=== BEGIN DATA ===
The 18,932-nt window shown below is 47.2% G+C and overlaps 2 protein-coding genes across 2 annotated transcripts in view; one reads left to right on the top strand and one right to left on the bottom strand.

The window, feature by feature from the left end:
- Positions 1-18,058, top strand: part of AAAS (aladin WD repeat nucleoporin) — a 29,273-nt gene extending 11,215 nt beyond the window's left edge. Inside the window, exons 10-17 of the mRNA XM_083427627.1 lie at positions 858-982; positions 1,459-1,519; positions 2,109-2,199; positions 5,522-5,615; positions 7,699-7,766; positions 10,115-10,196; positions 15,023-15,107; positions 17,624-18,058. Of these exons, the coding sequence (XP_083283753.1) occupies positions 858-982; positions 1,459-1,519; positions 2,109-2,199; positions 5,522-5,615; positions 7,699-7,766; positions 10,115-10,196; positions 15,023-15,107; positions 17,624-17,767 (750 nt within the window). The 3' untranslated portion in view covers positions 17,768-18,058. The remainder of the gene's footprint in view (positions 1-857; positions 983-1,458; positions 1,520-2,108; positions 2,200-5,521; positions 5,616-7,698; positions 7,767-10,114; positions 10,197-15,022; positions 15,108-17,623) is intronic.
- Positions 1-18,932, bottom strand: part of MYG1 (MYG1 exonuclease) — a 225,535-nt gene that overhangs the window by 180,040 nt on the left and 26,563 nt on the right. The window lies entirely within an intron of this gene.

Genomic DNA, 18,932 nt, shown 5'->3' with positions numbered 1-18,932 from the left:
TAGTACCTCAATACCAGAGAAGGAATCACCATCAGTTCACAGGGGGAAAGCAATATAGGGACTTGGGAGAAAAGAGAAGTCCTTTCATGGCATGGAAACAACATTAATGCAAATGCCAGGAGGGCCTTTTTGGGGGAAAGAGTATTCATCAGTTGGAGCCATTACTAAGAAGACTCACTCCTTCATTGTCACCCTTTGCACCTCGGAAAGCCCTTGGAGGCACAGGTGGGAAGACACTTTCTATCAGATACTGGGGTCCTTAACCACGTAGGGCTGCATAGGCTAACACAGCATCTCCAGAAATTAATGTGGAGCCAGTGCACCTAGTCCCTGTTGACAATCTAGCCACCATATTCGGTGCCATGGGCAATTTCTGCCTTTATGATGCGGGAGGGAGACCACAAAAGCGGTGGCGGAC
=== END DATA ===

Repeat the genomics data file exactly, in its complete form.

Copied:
The 18,932-nt window shown below is 47.2% G+C and overlaps 2 protein-coding genes across 2 annotated transcripts in view; one reads left to right on the top strand and one right to left on the bottom strand.

The window, feature by feature from the left end:
- Positions 1-18,058, top strand: part of AAAS (aladin WD repeat nucleoporin) — a 29,273-nt gene extending 11,215 nt beyond the window's left edge. Inside the window, exons 10-17 of the mRNA XM_083427627.1 lie at positions 858-982; positions 1,459-1,519; positions 2,109-2,199; positions 5,522-5,615; positions 7,699-7,766; positions 10,115-10,196; positions 15,023-15,107; positions 17,624-18,058. Of these exons, the coding sequence (XP_083283753.1) occupies positions 858-982; positions 1,459-1,519; positions 2,109-2,199; positions 5,522-5,615; positions 7,699-7,766; positions 10,115-10,196; positions 15,023-15,107; positions 17,624-17,767 (750 nt within the window). The 3' untranslated portion in view covers positions 17,768-18,058. The remainder of the gene's footprint in view (positions 1-857; positions 983-1,458; positions 1,520-2,108; positions 2,200-5,521; positions 5,616-7,698; positions 7,767-10,114; positions 10,197-15,022; positions 15,108-17,623) is intronic.
- Positions 1-18,932, bottom strand: part of MYG1 (MYG1 exonuclease) — a 225,535-nt gene that overhangs the window by 180,040 nt on the left and 26,563 nt on the right. The window lies entirely within an intron of this gene.

Genomic DNA, 18,932 nt, shown 5'->3' with positions numbered 1-18,932 from the left:
TAGTACCTCAATACCAGAGAAGGAATCACCATCAGTTCACAGGGGGAAAGCAATATAGGGACTTGGGAGAAAAGAGAAGTCCTTTCATGGCATGGAAACAACATTAATGCAAATGCCAGGAGGGCCTTTTTGGGGGAAAGAGTATTCATCAGTTGGAGCCATTACTAAGAAGACTCACTCCTTCATTGTCACCCTTTGCACCTCGGAAAGCCCTTGGAGGCACAGGTGGGAAGACACTTTCTATCAGATACTGGGGTCCTTAACCACGTAGGGCTGCATAGGCTAACACAGCATCTCCAGAAATTAATGTGGAGCCAGTGCACCTAGTCCCTGTTGACAATCTAGCCACCATATTCGGTGCCATGGGCAATTTCTGCCTTTATGATGCGGGAGGGAGACCACAAAAGCGGTGGCGGAC